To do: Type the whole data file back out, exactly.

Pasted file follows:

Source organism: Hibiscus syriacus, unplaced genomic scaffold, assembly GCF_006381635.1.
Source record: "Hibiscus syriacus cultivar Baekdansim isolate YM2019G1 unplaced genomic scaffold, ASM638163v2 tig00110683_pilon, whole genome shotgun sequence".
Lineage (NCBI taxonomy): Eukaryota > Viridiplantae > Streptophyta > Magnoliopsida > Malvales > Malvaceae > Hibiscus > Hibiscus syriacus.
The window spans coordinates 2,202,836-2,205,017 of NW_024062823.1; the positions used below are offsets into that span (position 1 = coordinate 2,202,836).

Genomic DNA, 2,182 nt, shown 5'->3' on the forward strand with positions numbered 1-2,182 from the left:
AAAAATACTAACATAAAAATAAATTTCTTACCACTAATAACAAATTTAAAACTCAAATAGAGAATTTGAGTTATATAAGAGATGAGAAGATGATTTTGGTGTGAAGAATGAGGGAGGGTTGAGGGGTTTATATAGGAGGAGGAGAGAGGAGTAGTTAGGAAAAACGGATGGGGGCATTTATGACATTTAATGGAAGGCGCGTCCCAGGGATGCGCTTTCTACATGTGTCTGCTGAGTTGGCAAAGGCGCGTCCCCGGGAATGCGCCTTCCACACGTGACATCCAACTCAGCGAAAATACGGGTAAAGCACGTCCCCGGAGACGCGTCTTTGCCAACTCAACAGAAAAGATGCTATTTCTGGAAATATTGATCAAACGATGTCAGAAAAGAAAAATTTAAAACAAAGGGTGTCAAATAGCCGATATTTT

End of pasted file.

Source organism: Hibiscus syriacus, unplaced genomic scaffold, assembly GCF_006381635.1.
Source record: "Hibiscus syriacus cultivar Baekdansim isolate YM2019G1 unplaced genomic scaffold, ASM638163v2 tig00110683_pilon, whole genome shotgun sequence".
Lineage (NCBI taxonomy): Eukaryota > Viridiplantae > Streptophyta > Magnoliopsida > Malvales > Malvaceae > Hibiscus > Hibiscus syriacus.
The window spans coordinates 2,202,836-2,205,017 of NW_024062823.1; the positions used below are offsets into that span (position 1 = coordinate 2,202,836).

Genomic DNA, 2,182 nt, shown 5'->3' on the forward strand with positions numbered 1-2,182 from the left:
AAAAATACTAACATAAAAATAAATTTCTTACCACTAATAACAAATTTAAAACTCAAATAGAGAATTTGAGTTATATAAGAGATGAGAAGATGATTTTGGTGTGAAGAATGAGGGAGGGTTGAGGGGTTTATATAGGAGGAGGAGAGAGGAGTAGTTAGGAAAAACGGATGGGGGCATTTATGACATTTAATGGAAGGCGCGTCCCAGGGATGCGCTTTCTACATGTGTCTGCTGAGTTGGCAAAGGCGCGTCCCCGGGAATGCGCCTTCCACACGTGACATCCAACTCAGCGAAAATACGGGTAAAGCACGTCCCCGGAGACGCGTCTTTGCCAACTCAACAGAAAAGATGCTATTTCTGGAAATATTGATCAAACGATGTCAGAAAAGAAAAATTTAAAACAAAGGGTGTCAAATAGCCGATATTTT